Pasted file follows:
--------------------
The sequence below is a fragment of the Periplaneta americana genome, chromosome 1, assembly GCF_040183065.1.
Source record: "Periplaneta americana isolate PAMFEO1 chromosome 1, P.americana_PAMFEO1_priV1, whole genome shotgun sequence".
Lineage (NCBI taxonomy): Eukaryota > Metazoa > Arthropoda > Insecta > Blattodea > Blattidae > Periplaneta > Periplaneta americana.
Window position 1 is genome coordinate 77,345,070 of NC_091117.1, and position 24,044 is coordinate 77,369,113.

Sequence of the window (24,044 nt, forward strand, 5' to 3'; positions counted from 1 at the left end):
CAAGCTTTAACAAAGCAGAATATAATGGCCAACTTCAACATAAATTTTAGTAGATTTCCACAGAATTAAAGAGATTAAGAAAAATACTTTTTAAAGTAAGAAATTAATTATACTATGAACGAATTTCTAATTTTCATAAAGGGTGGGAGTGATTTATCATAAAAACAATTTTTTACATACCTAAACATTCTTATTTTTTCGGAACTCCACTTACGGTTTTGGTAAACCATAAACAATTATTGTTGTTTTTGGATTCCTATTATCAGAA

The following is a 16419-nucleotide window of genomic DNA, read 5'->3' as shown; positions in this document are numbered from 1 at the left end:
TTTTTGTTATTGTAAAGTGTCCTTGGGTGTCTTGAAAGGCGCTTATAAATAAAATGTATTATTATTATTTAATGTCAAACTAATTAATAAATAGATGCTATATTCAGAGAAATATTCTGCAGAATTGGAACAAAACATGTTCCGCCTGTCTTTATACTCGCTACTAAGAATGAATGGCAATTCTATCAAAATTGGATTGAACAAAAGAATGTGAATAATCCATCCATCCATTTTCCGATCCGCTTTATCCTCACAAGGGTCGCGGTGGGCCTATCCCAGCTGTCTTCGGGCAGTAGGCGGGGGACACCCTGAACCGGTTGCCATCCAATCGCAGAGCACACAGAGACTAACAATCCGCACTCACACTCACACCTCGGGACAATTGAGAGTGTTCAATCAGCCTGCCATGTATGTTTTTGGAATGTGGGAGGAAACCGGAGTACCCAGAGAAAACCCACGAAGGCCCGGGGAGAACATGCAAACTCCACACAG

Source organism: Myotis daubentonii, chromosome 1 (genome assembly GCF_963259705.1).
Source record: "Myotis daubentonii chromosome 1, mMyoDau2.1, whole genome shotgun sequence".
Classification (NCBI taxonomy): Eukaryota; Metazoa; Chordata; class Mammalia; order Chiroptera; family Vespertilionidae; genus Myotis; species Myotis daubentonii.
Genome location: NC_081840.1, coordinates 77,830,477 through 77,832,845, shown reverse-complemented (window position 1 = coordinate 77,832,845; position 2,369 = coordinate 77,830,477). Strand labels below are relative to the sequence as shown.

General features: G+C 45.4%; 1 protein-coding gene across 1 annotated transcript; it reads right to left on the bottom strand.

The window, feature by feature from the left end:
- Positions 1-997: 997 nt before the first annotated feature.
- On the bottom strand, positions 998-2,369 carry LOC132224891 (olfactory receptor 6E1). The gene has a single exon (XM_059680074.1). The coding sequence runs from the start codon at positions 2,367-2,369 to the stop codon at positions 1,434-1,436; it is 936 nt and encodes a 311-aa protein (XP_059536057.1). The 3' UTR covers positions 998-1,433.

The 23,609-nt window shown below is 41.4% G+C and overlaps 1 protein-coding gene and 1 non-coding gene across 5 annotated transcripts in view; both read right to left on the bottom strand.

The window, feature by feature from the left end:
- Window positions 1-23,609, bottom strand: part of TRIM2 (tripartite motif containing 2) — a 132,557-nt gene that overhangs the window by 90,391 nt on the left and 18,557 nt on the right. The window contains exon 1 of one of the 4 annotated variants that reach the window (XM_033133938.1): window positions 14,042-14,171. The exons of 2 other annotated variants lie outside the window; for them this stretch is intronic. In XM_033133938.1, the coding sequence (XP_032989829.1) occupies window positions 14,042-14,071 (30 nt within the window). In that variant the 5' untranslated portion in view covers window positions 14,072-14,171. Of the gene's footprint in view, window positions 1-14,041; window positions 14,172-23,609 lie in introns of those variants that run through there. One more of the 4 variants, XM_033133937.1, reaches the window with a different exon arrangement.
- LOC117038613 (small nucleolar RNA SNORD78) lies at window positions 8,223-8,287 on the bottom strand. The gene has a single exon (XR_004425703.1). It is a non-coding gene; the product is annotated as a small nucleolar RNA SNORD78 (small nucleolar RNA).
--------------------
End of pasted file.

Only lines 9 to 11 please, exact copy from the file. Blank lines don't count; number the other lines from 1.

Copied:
Source organism: Myotis daubentonii, chromosome 1 (genome assembly GCF_963259705.1).
Source record: "Myotis daubentonii chromosome 1, mMyoDau2.1, whole genome shotgun sequence".
Classification (NCBI taxonomy): Eukaryota; Metazoa; Chordata; class Mammalia; order Chiroptera; family Vespertilionidae; genus Myotis; species Myotis daubentonii.